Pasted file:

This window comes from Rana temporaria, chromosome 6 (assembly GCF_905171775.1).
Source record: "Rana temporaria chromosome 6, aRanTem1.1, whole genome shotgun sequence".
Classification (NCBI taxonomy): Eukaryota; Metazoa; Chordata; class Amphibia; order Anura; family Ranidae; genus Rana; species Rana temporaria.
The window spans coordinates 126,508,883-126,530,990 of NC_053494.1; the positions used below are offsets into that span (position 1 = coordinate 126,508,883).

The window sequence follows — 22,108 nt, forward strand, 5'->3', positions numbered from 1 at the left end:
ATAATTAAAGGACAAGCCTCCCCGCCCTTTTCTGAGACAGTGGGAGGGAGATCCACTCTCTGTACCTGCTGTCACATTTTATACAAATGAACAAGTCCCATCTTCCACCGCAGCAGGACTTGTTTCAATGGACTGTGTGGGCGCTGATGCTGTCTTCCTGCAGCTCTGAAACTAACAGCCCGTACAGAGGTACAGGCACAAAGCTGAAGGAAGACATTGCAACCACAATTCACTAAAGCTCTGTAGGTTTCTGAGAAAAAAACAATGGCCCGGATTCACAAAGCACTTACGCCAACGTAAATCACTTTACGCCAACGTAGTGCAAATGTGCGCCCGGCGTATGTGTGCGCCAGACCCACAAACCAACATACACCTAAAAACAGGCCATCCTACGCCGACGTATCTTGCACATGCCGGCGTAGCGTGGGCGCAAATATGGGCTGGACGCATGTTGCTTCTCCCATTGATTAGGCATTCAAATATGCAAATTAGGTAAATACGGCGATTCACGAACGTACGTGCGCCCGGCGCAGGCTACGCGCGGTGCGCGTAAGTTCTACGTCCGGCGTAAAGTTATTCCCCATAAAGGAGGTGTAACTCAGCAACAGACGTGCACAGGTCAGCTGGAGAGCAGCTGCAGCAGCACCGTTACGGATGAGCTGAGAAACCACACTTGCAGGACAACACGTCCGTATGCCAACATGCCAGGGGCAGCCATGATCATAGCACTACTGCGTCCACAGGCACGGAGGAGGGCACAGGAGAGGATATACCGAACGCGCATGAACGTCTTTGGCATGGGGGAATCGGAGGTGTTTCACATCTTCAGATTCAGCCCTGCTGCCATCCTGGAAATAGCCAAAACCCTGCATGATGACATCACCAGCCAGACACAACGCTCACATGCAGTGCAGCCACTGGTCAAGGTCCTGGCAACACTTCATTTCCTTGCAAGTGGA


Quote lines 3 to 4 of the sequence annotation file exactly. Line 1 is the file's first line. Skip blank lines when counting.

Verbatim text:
Classification (NCBI taxonomy): Eukaryota; Metazoa; Chordata; class Amphibia; order Anura; family Ranidae; genus Rana; species Rana temporaria.
The window spans coordinates 126,508,883-126,530,990 of NC_053494.1; the positions used below are offsets into that span (position 1 = coordinate 126,508,883).